On Fridays I post a floral picture and wish everyone a good weekend. But even as I extend my wishes, I realize that what I think of when I use the word “weekend” isn’t accurate. Many people work on weekends as part of their regular hours. Others bring work home. I did that for years. And then, there’s the errands and jobs you need to do in order to survive the week ahead — laundry, for example. Parents have obligations to their children’s activities. The list goes on. Which is why many Americans don’t experience weekends as leisure time. But regardless of their activities, I want people to have a good weekend. And I hope they have a good week as well.
Achieving a work-life balance has been the subject of productivity and lifestyle reports for quite some time. Katrina Onstad recently joined in with “The Weekend Effect: The Life-Changing Benefits of Taking Time Off and Challenging the Cult of Overwork.” The title implies that taking an entire weekend off could be seen as a revolutionary act. So, what would it look like if we took time off — and how would we fill it?
Onstad suggests we work more than European medieval peasants who worked where they lived, took long naps, and had lots of religious holidays. Before you sign up, do some research on peasant lives. Life wasn’t as idyllic as Onstad makes it sound. These workers look less than fulfilled with their reaping hooks and supervisor.
More to the point, Onstad reminds us that the concept of a weekend — two days when one isn’t at the workplace — is less than a hundred years old. Factory workers fought long and hard for the eight-hour day and forty-hour week which became reality in the 1938 Fair Labor Standards Act. These were factory workers on assembly lines, not necessarily office workers whose jobs were less strenuous.
The Ford Motor Company adopted the five-day, forty-hour work week on May 1, 1926, extended it to office workers in August, and paid male factory workers $5.00 a day, a very high wage at the time. The result: increased productivity and company loyalty.
Weekends opened up a world of possibilities for leisure time activities. Workers might want to purchase a Model T Ford and use it for fishing as in this photo.
We don’t drive Model T’s any more. Office workers don’t use typewriters. And weekends aren’t what they were. At this point, it’s useful to look at two definitions:
WORK – mental or physical effort done to achieve a purpose.
LEISURE – the use of free time for enjoyment, unhurried ease.
So, technically, work and leisure aren’t mutually exclusive, unless the work activity prevents us from doing what we want to do. This is a real issue because with smart phone technology, work can follow us everywhere.
Enterprise-Rent-A-Car surveyed one thousand Americans to see how many worked on the weekend. I don’t know why they did that. Maybe they wanted to have weekend leisure rates.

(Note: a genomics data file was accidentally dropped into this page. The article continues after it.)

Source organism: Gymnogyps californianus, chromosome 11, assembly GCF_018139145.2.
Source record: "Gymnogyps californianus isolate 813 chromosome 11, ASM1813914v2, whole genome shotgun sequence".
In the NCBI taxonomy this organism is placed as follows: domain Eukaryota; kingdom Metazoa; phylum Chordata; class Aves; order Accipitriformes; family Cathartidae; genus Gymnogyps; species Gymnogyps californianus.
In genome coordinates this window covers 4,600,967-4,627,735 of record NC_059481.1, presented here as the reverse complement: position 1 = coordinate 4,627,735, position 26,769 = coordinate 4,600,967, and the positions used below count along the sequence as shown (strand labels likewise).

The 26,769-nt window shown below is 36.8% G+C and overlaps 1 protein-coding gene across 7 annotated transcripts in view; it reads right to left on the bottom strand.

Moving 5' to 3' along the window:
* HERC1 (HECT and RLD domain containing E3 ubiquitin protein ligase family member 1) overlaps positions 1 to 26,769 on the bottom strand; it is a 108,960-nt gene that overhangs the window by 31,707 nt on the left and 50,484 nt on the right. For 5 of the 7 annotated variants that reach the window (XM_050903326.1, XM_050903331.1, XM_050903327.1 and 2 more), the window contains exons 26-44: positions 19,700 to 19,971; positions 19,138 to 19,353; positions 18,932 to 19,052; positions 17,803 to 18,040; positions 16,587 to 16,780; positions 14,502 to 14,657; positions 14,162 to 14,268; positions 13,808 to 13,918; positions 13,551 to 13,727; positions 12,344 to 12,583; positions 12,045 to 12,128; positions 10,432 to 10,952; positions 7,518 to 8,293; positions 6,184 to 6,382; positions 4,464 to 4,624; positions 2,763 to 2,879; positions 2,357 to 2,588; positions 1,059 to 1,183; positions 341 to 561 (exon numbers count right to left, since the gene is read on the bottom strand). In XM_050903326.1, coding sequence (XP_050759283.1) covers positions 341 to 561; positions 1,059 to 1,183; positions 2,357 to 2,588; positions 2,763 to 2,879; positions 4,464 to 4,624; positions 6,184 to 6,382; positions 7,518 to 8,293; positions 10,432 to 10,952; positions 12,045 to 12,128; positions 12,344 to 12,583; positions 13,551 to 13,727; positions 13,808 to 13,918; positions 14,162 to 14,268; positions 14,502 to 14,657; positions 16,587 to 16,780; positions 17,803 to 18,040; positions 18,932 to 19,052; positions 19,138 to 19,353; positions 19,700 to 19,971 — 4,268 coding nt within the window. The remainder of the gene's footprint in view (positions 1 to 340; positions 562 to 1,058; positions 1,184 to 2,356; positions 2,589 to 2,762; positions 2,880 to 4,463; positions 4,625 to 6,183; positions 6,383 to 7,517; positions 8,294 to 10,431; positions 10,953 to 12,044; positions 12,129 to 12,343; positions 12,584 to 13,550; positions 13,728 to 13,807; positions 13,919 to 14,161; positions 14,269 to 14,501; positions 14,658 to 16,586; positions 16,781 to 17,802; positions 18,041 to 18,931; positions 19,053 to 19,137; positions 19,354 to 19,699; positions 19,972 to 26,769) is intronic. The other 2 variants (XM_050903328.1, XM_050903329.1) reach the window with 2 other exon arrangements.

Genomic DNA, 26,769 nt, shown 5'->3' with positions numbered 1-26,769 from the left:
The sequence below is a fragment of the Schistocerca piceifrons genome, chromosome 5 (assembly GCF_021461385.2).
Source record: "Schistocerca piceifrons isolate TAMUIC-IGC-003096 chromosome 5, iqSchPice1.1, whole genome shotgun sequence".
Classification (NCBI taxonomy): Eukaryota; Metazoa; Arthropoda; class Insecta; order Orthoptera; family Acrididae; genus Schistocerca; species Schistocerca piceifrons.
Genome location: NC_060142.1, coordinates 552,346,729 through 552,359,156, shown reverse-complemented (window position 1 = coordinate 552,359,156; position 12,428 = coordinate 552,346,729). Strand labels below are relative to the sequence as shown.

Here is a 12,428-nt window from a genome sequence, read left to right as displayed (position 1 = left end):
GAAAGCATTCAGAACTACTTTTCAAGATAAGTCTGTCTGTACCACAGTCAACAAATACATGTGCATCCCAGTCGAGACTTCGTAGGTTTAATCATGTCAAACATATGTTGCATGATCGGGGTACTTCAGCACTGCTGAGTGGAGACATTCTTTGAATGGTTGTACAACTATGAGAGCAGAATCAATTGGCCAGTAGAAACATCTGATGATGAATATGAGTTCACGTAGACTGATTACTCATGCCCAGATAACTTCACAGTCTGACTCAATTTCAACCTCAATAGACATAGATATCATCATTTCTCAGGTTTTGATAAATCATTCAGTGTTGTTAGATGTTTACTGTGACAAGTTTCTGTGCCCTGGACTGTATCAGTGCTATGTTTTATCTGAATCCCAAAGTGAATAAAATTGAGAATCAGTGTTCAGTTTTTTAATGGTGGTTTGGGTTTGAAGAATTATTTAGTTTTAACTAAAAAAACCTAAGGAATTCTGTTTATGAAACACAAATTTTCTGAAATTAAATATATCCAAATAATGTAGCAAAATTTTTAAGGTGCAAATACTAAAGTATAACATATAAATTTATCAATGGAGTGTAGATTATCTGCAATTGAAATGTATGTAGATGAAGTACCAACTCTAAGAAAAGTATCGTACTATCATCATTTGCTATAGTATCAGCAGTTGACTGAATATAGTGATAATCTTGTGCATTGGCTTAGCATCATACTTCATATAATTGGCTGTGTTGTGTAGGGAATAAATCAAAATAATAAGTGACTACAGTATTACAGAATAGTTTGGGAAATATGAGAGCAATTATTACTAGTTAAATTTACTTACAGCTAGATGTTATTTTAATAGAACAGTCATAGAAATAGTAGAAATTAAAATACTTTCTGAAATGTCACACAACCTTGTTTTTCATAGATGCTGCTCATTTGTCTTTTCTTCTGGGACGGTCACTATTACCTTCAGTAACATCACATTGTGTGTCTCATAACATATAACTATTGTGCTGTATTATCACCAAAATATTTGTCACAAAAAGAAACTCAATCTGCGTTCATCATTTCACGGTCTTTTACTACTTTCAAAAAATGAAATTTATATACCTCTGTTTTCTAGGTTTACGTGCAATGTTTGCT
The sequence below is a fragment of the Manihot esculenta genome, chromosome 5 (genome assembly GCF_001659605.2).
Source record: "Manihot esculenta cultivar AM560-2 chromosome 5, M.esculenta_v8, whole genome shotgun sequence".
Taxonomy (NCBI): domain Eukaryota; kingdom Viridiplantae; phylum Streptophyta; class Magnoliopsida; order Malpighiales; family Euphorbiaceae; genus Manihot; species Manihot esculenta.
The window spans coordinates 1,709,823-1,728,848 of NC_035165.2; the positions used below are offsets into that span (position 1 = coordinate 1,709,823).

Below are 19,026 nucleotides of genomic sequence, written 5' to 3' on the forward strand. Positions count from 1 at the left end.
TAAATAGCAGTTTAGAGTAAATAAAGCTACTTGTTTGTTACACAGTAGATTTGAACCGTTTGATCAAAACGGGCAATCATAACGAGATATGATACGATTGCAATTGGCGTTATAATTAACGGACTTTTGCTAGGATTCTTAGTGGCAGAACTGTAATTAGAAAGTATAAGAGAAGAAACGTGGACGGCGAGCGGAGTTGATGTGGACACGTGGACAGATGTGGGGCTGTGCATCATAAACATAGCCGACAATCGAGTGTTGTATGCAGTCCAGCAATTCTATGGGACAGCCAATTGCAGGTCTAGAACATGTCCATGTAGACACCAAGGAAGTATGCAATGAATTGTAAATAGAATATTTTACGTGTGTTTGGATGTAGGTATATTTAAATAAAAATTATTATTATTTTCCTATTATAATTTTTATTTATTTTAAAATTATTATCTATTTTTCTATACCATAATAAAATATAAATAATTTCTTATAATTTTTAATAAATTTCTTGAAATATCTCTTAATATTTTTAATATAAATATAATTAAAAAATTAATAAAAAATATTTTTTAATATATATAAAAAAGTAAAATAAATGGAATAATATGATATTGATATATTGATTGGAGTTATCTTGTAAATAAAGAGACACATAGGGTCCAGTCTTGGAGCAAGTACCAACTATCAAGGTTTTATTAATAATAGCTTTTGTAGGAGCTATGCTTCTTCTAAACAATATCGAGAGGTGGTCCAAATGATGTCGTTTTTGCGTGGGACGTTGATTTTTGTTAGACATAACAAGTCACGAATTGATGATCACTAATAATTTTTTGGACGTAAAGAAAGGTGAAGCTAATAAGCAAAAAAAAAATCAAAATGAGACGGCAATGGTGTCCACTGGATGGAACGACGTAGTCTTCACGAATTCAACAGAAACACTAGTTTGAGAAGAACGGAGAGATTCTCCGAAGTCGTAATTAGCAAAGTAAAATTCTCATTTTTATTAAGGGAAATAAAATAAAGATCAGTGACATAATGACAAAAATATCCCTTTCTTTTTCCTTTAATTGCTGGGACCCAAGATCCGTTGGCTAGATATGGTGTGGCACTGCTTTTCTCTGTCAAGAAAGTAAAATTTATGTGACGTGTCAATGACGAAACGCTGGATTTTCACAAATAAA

Anyway, seventy per cent of respondents said they worked one weekend a month. Seventy-four per cent of respondents between the ages of 25 and 44 said they can’t stop thinking about work.
Hmmmm…. That may not be an entirely bad thing.
And working on the weekend isn’t always a negative. Many people like what they do, or use the hours they put in on the weekend to balance days when they leave work early.
The key then is the so-called work-life balance which is somewhat like this golden retriever balancing on a teeter-totter. Most of the time, one side or the other will take over. The key is to keep pushing for the middle, the space where you can spend time with your family, pursue your favorite hobby outside of work, or just chill.
Wishing you an excellent week.
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Photo of palm trees by author. Other illustrations from Wikimedia Commons.
Men Harvesting Wheat. Public Domain.
Ford Assembly Line, 1913. Public Domain.
Model T Ford 1913. Public Domain.
Henry Ford, 1919. Public Domain.
Golden Retriever on teeter-totter by Ron Armstrong. Creative Commons Attribution.
“Ford Factory Workers Get 40-Hour Week. History.com
Ed Conroy. “Q&A: Katrina Onstad, Author of The Weekend Effect.” Toronto Life. April 17, 2017.
Francesca Gino and Bradley Staats. “It’s the Weekend! Why Are You Working?” Harvard Business Review. April 10, 2015.
J. Maureen Henderson. “Working on the Weekend is the New Normal.” Forbes. April 28, 2017.
Katrina Onstad. “The Concept of the Weekend is Dying.” NBC News. Nov. 3, 2017.
Sandra Wagner-Wright holds the doctoral degree in history and taught women’s and global history at the University of Hawai`i. Sandra travels for her research, most recently to Salem, Massachusetts, the setting of her new Salem Stories series. She also enjoys traveling for new experiences. Recent trips include Antarctica and a river cruise on the Rhine from Amsterdam to Basel.
Sandra particularly likes writing about strong women who make a difference. She lives in Hilo, Hawai`i with her family and writes a blog relating to history, travel, and the idiosyncrasies of life.